Home robberies can be devastating, even more so for people who run a home business. While the average loss during a burglary is over $2,000 dollars, that number can rise if you have a home business due to operation disruptions—especially if you don’t have business insurance. That’s why small business owners should try to minimize the risk of a burglary, and any consequences should one occur. Here are key things to consider.
Be Proactive, Not Reactive, With the Basics
Robberies may seem like something that happens to other people. Because of that, preventive measures—like an alarm system—often aren’t implemented until after a burglary has happened. Don’t wait. A security system should be your top priority, considering that one study found that 60 percent of burglars said alarms lead them to seek other targets.
“You have to realize you’re not only protecting your personal effects, but you’re protecting your business with that alarm system,” says Tim Bradley, a Certified Protection Professional at GlobalSecur Consulting Services. Likewise, don’t overlook other basics: ensure you have strong passwords for your computer and cloud back-up system, in case the former is stolen. Also, consider options like video surveillance, deadbolt locks and powerful lighting inside and outside. “Being proactive saves you money,” says Tony Gallo, managing partner at Sapphire Risk Advisory Group (SRAG).
Don’t Conduct Business at Home
“There’s no real need for people to even know where you’re conducting your business from if it’s a home-based,” says Bradley. Your home is your sanctuary—even if you run your business from it. Ideally no one else should come in, even clients.
To avoid meeting with people in your home, hold meetings elsewhere, perhaps at a coffee shop, a client’s office or a shared workspace. Consider using a P.O. box or virtual office as your business address so your house can’t be easily traced.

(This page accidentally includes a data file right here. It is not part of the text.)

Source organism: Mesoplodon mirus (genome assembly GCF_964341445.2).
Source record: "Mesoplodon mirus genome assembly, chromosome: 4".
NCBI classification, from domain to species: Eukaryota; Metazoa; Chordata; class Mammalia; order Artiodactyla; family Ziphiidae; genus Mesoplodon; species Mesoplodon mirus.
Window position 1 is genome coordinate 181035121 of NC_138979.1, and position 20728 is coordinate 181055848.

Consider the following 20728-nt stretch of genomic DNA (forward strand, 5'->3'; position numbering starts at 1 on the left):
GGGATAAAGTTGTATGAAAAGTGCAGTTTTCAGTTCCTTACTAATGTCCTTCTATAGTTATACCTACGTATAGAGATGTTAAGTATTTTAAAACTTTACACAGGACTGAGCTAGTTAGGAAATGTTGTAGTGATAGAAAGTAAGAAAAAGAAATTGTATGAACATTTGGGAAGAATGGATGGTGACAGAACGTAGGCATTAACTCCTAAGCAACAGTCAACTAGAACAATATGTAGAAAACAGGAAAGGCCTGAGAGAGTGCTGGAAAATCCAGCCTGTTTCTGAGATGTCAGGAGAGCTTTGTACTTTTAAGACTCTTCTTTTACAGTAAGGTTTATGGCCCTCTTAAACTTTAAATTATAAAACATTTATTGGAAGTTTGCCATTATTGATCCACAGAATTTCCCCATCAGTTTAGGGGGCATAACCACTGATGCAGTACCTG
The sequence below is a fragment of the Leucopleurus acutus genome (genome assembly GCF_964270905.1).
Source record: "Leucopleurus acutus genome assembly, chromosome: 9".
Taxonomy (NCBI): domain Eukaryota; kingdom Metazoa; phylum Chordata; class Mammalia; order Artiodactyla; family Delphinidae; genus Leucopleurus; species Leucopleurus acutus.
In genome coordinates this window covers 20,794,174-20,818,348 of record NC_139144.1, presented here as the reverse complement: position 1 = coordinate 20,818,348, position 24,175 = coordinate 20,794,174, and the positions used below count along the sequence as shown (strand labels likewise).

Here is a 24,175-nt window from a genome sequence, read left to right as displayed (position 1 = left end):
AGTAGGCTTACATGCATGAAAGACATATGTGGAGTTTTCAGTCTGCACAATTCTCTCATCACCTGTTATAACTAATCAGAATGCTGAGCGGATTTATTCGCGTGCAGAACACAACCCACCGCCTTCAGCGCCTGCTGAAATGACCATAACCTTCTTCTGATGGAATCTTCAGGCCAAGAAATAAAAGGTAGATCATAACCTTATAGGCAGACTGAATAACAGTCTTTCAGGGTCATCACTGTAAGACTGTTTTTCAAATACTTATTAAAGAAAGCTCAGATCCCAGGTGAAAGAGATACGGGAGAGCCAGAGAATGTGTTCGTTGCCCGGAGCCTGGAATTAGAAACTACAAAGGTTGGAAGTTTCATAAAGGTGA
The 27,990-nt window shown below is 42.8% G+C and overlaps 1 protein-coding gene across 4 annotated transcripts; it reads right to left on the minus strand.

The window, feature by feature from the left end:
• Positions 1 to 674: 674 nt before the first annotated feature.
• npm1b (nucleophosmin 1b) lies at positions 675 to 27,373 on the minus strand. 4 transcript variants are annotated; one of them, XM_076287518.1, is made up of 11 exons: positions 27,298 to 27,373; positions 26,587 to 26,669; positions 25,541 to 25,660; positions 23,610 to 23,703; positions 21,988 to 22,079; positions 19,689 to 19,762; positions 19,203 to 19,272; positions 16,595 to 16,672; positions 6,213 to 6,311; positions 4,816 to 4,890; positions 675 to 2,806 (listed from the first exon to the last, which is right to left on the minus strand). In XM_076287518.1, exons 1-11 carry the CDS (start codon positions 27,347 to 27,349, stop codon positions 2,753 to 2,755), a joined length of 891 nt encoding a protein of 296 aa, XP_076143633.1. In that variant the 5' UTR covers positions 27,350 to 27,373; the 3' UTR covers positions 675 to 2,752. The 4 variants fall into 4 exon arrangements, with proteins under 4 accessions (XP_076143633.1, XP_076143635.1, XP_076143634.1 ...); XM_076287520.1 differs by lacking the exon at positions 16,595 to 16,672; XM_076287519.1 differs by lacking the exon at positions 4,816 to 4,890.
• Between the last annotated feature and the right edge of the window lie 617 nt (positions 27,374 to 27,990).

The most obvious impact of a robbery is loss of equipment like computers, tablets and printers. But a robber’s access to your records may be even more detrimental to your business, especially if compromised data includes client information, such as credit card numbers, or confidential internal documents, like sales forecasts.
“If you’re maintaining client confidential data, you have an obligation to secure that for the client,” says Bradley. “If you have a breach, or somebody steals your laptop to get client data that’s sensitive and leaks it out somewhere, that will probably sever that relationship for you.”
That’s why encryption is another crucial measure. You may already have some encryption in place via programs on your computer. “Almost all software designers have some sort of security protocol,” says Gallo. “The software vendors that you’re dealing with should be able to give you sufficient security for their product.” But don’t take that at face value. Do your due diligence. Be sure you know exactly what you have in place, and what security gaps you need to fill.
Don’t Assume Home Insurance is Enough
If your business is run from home, it still needs its own theft protection, even if your home is insured. If your home business is robbed, consider that there’s the cost of replacing equipment, as well as lost productivity, and lost clients if you didn’t safely encrypt their data. As Early as possible, talk with your insurance provider to figure out what additional coverage you need to protect your home-based business. With the right coverage and these safety tips, you can help minimize the risks and damage of a robbery to your home business.